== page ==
Sunday, January 31, 2016

Towers and Turrets

I found this lesson, Towers & Turrets, years ago in a Dick Blick catalog. It was submitted by Anne Pietropola.  Click here for an updated version of this lesson. While I have done it with the painted background, I opted not to this time.
I consider it to be a fun lesson and it includes many of the concepts we teach.  I started off with a power point of several landmark buildings. The Eiffel Tower, Notre Dame, Taj Mahal, Frank Lloyd Wright's Falling Waters and St. Basil Cathedral which was to be our inspiration for this project. In addition to making the power point, I pre-cut paper 3" wide and in an assortment of different lengths.

 We discussed the role of an architect and their purpose for building what they build. I then modeled for them how to fold the paper, draw half of the building, and then cut it out. And even though this was with 4th and 5th graders-some forgot to do it on the folded side and ended up with 2 halves of a building........ yeah...

Anyway, I like to always have what I call "inspiration sheets". It is a starting point for students who otherwise would sit there and not know what to do. They are NOT required to use them.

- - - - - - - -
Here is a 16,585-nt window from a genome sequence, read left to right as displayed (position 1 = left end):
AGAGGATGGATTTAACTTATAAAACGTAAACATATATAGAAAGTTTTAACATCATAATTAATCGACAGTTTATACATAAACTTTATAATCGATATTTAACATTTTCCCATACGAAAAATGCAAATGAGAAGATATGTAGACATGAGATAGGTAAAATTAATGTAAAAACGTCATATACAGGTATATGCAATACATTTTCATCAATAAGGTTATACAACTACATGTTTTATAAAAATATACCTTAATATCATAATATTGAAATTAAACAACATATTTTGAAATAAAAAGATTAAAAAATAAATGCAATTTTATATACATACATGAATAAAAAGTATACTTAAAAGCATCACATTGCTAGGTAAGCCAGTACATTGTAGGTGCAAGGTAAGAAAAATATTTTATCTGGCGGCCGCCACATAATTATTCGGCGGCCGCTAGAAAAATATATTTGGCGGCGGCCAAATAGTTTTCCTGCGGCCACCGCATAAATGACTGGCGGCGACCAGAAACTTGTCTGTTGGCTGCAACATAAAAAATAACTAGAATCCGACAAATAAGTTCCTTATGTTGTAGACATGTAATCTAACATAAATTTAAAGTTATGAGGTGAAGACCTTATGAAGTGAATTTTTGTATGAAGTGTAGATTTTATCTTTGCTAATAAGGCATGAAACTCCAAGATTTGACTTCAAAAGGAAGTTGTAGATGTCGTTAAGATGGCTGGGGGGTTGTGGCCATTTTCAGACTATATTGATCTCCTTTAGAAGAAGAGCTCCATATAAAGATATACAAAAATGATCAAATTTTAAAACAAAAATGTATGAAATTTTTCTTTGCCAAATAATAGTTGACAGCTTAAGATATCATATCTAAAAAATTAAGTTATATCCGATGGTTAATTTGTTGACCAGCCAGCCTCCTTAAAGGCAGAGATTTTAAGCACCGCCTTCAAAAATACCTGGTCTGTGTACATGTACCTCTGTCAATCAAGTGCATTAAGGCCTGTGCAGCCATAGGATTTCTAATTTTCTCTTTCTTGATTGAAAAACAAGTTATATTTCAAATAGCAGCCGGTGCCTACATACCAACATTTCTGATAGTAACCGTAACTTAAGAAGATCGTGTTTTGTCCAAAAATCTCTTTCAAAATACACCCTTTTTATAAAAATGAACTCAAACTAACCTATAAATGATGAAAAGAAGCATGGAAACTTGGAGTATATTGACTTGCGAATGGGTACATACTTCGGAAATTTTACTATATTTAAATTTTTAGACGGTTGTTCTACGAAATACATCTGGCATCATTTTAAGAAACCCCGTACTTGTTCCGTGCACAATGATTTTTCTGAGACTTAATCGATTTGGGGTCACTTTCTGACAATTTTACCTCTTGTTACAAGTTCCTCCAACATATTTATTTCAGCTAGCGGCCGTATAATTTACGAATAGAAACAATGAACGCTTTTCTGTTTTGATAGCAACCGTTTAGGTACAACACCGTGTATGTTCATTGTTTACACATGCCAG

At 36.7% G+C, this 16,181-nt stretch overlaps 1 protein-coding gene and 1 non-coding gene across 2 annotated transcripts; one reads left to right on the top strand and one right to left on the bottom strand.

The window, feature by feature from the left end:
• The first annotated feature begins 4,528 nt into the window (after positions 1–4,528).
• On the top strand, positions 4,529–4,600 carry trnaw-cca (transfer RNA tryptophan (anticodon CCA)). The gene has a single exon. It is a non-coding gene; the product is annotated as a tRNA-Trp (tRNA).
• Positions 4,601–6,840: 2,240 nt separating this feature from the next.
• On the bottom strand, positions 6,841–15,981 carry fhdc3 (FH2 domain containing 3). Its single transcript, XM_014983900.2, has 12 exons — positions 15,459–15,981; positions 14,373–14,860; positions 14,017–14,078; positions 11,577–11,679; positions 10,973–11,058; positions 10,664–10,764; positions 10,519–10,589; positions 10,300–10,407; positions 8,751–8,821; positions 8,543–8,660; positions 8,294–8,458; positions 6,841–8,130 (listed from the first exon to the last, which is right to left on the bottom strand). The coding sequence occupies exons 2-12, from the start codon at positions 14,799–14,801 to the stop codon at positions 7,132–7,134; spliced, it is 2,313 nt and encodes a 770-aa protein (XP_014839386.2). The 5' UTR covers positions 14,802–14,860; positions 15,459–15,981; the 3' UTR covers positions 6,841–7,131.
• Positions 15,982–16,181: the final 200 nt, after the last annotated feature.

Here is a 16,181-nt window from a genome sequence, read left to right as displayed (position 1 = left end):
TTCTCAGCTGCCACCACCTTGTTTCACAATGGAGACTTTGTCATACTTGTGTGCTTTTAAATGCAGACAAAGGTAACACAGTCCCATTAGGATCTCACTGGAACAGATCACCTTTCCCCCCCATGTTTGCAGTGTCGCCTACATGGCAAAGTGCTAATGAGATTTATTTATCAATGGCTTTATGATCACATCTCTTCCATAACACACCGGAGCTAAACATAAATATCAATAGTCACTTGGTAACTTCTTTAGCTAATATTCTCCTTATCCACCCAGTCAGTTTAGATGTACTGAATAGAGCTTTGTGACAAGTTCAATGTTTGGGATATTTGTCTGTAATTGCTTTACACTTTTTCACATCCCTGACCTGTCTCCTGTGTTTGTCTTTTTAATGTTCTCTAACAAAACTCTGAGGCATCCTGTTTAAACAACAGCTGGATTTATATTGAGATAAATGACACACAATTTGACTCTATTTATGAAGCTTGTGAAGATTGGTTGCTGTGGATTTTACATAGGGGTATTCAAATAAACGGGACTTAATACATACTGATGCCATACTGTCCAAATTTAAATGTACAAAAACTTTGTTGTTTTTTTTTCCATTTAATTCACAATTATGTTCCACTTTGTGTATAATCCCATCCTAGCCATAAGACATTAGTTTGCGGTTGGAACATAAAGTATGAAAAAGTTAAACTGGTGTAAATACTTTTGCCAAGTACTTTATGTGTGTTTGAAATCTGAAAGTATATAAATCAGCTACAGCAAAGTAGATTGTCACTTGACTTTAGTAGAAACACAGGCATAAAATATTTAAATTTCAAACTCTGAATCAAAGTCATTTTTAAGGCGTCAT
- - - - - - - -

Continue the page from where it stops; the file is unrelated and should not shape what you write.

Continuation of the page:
I actually came across other blogs that do a similar project and they had coloring sheets for this project. And of course, now I can't find it........ I did find a painted version here at Painted Paper by blogger Laura Lohmann.

The first week was for cutting out the shapes and decorating them with colored pencils. All of my students have a 3 pronged pocket folder to hold their towers and turrets in for the following week. Otherwise give envelopes out to children to store their work in.


The second week was for finishing up the details on the towers and turrets and gluing them down to construction paper. They could choose the color.

These are on a board I'm preparing to take to the County Fair for the Art Exhibit.
Students enjoyed doing this and I think they did a super job!

And on another note-I had a class come into the art room and one of the girls had this flyer/brochure from the latest and most popular toy: Shopkins. I am happy to say I now know the names of the Shopkins that I got from students........ Where a classroom teacher might tell the student to put that away - in the art room this was a teachable moment while I explained to students how those and many other toys exist because of artists. And I briefly listed several different career paths! Oh yeah!!!